If I were to find a dog, I know I have to report it to the dog warden, but am I able to keep it in my home until the owner is found? I think a dog would be happier in a home than in kennels and it really worries me that an animal could be destroyed after seven days if an owner is not found. What if they were on holiday for a fortnight? A week just doesn’t seem long enough to give them a chance!
Nik Oakley advises…
The seven-day rule has always been one of my bugbears. Throughout my time with DogLost, stories of dogs being rehomed before an owner had the opportunity to claim it was a sad occurrence, which happened a number of times a year. Sadly, with data protection, rescues can’t hand over a new owner’s details and the usual remedy is through the courts. You would have thought that the introduction of compulsory microchipping would have resolved the issue, but sadly it hasn’t.
Part of the problem is owners failing to keep chip details up to date when they move or change their telephone numbers. But the real weakness in the system is the failure to have compulsory scanning of animals and the lack of a central government-run database. As it stands, there are a handful of companies that a dog can be chipped to – dependent on who your chip implanter chooses to align themselves with.
The Stolen and Missing Pets Alliance (Sampa) believes that if veterinary practices took the time to check the microchip registration at a pet’s first consultation on the original database, this would go a long way in helping pet owners understand the complexity of the microchip system and enforce the need to keep everything up to date. Sampa is supporting the #FernsLaw petition to deal with the anomalies in the system, which took Fern six years to be reunited with her owner, and to act on a scam database that claims to hold the details of all chipped pets.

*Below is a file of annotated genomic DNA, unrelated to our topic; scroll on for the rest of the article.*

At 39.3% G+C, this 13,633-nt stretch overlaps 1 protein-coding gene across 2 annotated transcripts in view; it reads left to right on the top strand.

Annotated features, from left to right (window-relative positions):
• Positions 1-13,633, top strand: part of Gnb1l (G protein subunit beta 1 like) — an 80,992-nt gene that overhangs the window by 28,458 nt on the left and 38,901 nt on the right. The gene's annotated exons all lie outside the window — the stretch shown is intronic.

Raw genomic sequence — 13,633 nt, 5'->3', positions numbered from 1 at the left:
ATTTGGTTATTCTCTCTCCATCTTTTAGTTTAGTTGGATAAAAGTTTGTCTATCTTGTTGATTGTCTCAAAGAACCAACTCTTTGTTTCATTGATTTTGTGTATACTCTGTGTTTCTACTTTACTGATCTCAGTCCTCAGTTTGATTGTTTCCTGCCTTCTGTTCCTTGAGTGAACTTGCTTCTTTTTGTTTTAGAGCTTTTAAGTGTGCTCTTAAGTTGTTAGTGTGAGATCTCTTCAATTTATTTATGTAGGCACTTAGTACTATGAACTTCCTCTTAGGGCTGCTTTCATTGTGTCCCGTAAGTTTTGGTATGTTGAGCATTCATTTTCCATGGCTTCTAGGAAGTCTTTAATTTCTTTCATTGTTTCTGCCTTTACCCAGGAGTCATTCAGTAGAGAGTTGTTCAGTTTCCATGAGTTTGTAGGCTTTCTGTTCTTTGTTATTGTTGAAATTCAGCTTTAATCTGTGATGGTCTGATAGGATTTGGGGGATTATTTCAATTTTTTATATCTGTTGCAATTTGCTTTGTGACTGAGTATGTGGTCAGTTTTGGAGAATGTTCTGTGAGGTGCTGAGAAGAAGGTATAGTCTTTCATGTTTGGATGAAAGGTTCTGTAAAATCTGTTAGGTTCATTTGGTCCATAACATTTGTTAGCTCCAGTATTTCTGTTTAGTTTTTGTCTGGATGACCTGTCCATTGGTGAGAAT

Sadly, not all animal welfare organisations support an extension to the seven-day rule. That sounds crazy until you consider that rehoming fees are a huge revenue stream for any rescue. In respect of keeping a lost dog until the owner has found, some dog wardens are happy to do that if they feel that the foster environment is right for the dog.
You are absolutely right that it’s less stressful for the dog and sometimes it becomes a permanent home for the dog if he isn’t claimed!